Nordic Journal of African Studies - Abstract

Title:The African World View and the Structure and Strategy of Traditional Business Enterprises: The Case of Kalabari of Southern Nigeria
Author:Wariboko, N.
Published: © Nordic Journal of African Studies Vol. 8(2) 1999, pp. 18 - 50
Language: English
Keywords: No keywords available

Abstract:

This essay answers two broad questions. Firstly, what is Kalabari explanatory system, conceptual framework about? Secondly, what is the relationship between Kalabari conceptual scheme and the ‘structure and strategy’ of the Kalabari traditional firm (wari or canoe-house corporation)? The canoe house was, “a compact and well organized trading and fighting corporation, capable of manning and maintaining a war canoe.” This paper, using Horton’s framework of analysis supplemented with original insights, examines not only the various ways Kalabari world view affects the structure and strategy of the wari, but also how world view interacts with managerial decision-making process in the canoe-house corporation.

The analysis shows that Kalabari administrative thinking features an “aggressive welfare consciousness” and a “timid subterranean market paradigm.” Second, the key to understanding the relationship between Kalabari world view and structure and strategy of the wari is to view the structure of the traditional firm as a form of classification with the capacity to control how its members interact. The Kalabari corporate structure followed three categories of gods (ancestors or duein, founding heroes or oru, and water-spirits or owuamaba’pu) and they both (corporate structure and the scheme of three forces) fitted into a basic ‘typology of three’ in Kalabari culture. The structure of the canoe-house corporation was linked up in same analogical and metaphorical basis with the conceptual framework. Structure begets strategy. Defining strategy against a competitor boils down to placing him at a position in the structure and assessing his social ties and then designing means to contain his threat.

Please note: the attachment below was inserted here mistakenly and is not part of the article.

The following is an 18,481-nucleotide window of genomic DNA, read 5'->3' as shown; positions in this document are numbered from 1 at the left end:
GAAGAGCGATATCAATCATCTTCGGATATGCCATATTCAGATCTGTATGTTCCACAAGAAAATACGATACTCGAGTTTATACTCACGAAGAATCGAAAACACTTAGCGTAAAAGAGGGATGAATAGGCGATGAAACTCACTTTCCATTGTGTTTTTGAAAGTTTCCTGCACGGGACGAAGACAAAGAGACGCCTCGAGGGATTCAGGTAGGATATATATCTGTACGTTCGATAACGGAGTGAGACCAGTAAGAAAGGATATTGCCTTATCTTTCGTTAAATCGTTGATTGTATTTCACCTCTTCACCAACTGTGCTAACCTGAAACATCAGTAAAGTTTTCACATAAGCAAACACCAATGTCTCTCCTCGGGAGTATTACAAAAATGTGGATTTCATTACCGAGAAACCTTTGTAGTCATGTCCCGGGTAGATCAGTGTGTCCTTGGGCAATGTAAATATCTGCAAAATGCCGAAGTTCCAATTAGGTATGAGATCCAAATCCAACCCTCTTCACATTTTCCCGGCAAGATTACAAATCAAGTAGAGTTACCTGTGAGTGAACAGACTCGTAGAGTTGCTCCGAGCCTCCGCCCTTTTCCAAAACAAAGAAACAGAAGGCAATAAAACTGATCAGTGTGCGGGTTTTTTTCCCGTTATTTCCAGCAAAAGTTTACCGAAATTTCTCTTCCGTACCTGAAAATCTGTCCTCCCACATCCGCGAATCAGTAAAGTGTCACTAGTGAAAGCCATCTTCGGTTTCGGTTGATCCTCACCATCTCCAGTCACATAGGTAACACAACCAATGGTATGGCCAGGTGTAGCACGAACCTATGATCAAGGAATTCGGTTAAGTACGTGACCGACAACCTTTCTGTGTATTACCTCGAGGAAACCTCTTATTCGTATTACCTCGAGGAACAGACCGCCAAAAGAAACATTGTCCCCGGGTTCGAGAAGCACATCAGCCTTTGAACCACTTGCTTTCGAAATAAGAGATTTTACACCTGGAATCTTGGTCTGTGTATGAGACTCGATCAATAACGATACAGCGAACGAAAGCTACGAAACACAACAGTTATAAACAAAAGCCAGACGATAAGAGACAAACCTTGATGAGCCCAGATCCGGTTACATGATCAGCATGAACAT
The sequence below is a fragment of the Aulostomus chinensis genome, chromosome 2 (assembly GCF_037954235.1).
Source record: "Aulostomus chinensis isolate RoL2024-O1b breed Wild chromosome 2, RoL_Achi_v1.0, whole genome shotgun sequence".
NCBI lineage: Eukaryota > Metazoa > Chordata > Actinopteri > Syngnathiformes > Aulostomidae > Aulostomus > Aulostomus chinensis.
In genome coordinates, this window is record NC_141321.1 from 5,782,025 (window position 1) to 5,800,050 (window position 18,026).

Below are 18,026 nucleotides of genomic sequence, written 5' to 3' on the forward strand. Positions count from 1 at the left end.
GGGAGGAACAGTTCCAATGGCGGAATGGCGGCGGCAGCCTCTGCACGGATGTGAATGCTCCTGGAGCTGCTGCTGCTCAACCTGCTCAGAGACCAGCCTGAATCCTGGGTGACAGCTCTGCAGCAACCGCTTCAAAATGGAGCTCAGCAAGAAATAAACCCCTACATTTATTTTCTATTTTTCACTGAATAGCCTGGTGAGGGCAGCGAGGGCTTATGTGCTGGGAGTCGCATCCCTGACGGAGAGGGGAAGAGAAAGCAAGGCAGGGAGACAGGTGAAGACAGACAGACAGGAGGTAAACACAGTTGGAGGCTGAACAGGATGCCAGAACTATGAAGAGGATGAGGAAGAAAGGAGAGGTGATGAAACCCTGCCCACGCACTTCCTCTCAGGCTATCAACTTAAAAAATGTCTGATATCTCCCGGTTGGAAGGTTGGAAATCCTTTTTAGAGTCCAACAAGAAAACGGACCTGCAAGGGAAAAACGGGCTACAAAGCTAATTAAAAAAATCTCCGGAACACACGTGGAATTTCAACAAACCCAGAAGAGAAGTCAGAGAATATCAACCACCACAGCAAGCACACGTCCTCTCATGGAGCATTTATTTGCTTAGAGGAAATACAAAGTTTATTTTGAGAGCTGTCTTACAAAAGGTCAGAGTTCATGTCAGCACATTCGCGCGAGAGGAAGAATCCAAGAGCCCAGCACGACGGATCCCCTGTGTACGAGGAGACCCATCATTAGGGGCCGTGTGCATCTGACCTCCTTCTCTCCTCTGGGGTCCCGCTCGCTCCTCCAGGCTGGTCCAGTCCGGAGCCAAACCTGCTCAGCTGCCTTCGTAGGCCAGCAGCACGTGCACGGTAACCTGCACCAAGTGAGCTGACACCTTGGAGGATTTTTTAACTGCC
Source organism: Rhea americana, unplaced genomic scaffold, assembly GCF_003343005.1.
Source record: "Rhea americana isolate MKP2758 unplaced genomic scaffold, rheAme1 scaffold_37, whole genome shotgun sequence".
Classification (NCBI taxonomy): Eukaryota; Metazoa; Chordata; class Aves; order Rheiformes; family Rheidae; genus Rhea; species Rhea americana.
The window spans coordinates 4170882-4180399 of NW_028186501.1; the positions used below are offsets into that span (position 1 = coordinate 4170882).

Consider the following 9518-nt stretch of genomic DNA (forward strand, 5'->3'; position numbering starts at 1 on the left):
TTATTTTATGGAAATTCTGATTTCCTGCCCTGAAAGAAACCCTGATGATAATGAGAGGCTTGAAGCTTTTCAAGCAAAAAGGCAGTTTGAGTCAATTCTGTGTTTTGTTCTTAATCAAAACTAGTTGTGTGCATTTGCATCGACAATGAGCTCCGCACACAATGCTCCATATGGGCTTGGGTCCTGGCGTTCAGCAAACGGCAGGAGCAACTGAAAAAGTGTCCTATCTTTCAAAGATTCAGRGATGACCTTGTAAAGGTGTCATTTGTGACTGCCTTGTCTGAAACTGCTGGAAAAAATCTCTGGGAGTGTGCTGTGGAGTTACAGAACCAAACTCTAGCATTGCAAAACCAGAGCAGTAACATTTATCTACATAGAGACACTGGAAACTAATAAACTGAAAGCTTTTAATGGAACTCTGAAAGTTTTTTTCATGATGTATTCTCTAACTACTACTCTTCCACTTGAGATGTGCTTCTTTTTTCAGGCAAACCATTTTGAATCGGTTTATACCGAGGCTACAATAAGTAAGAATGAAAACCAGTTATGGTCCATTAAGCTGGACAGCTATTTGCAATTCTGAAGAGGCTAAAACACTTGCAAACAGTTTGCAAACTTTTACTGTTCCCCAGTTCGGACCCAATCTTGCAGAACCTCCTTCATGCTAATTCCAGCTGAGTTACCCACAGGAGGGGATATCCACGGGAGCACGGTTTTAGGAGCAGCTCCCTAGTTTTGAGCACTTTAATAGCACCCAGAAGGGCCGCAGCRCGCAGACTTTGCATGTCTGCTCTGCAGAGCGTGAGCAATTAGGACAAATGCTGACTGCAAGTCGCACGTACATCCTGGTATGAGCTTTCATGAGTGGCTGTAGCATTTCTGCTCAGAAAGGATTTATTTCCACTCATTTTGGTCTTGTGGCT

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©1999, Nordic Journal of African Studies